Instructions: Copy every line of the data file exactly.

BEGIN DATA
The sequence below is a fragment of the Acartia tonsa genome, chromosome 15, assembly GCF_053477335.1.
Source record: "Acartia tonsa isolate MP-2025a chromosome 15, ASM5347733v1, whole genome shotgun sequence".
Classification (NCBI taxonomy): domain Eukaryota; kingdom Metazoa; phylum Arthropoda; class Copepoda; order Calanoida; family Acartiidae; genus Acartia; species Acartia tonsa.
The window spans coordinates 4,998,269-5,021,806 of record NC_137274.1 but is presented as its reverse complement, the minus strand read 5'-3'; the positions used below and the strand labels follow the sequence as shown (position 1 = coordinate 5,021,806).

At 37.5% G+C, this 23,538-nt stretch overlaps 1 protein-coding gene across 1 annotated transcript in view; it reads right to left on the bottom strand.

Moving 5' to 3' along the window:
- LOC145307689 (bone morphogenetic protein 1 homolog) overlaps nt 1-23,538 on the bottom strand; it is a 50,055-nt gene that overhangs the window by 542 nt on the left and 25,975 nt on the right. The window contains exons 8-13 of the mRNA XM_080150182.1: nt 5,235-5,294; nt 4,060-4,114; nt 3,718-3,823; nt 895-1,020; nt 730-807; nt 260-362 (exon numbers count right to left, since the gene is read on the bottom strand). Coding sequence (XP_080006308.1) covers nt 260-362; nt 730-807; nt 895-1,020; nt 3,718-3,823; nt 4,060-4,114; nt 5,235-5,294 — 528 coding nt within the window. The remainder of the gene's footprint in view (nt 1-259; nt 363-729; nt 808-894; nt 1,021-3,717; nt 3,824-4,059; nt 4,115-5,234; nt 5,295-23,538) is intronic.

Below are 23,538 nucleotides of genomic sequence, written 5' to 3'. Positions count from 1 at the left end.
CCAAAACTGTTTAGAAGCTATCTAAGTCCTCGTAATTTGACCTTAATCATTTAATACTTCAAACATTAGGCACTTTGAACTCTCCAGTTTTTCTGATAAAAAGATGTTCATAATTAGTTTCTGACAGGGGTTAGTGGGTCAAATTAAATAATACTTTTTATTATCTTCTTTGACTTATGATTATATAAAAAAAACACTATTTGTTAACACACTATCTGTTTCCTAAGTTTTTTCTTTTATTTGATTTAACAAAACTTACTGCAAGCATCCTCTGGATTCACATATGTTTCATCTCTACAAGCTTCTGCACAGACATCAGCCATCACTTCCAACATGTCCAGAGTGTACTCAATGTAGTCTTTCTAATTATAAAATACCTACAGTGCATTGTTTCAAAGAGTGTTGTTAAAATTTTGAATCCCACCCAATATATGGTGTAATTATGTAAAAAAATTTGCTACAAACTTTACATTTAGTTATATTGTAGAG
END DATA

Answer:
The sequence below is a fragment of the Acartia tonsa genome, chromosome 15, assembly GCF_053477335.1.
Source record: "Acartia tonsa isolate MP-2025a chromosome 15, ASM5347733v1, whole genome shotgun sequence".
Classification (NCBI taxonomy): domain Eukaryota; kingdom Metazoa; phylum Arthropoda; class Copepoda; order Calanoida; family Acartiidae; genus Acartia; species Acartia tonsa.
The window spans coordinates 4,998,269-5,021,806 of record NC_137274.1 but is presented as its reverse complement, the minus strand read 5'-3'; the positions used below and the strand labels follow the sequence as shown (position 1 = coordinate 5,021,806).

At 37.5% G+C, this 23,538-nt stretch overlaps 1 protein-coding gene across 1 annotated transcript in view; it reads right to left on the bottom strand.

Moving 5' to 3' along the window:
- LOC145307689 (bone morphogenetic protein 1 homolog) overlaps nt 1-23,538 on the bottom strand; it is a 50,055-nt gene that overhangs the window by 542 nt on the left and 25,975 nt on the right. The window contains exons 8-13 of the mRNA XM_080150182.1: nt 5,235-5,294; nt 4,060-4,114; nt 3,718-3,823; nt 895-1,020; nt 730-807; nt 260-362 (exon numbers count right to left, since the gene is read on the bottom strand). Coding sequence (XP_080006308.1) covers nt 260-362; nt 730-807; nt 895-1,020; nt 3,718-3,823; nt 4,060-4,114; nt 5,235-5,294 — 528 coding nt within the window. The remainder of the gene's footprint in view (nt 1-259; nt 363-729; nt 808-894; nt 1,021-3,717; nt 3,824-4,059; nt 4,115-5,234; nt 5,295-23,538) is intronic.

Below are 23,538 nucleotides of genomic sequence, written 5' to 3'. Positions count from 1 at the left end.
CCAAAACTGTTTAGAAGCTATCTAAGTCCTCGTAATTTGACCTTAATCATTTAATACTTCAAACATTAGGCACTTTGAACTCTCCAGTTTTTCTGATAAAAAGATGTTCATAATTAGTTTCTGACAGGGGTTAGTGGGTCAAATTAAATAATACTTTTTATTATCTTCTTTGACTTATGATTATATAAAAAAAACACTATTTGTTAACACACTATCTGTTTCCTAAGTTTTTTCTTTTATTTGATTTAACAAAACTTACTGCAAGCATCCTCTGGATTCACATATGTTTCATCTCTACAAGCTTCTGCACAGACATCAGCCATCACTTCCAACATGTCCAGAGTGTACTCAATGTAGTCTTTCTAATTATAAAATACCTACAGTGCATTGTTTCAAAGAGTGTTGTTAAAATTTTGAATCCCACCCAATATATGGTGTAATTATGTAAAAAAATTTGCTACAAACTTTACATTTAGTTATATTGTAGAG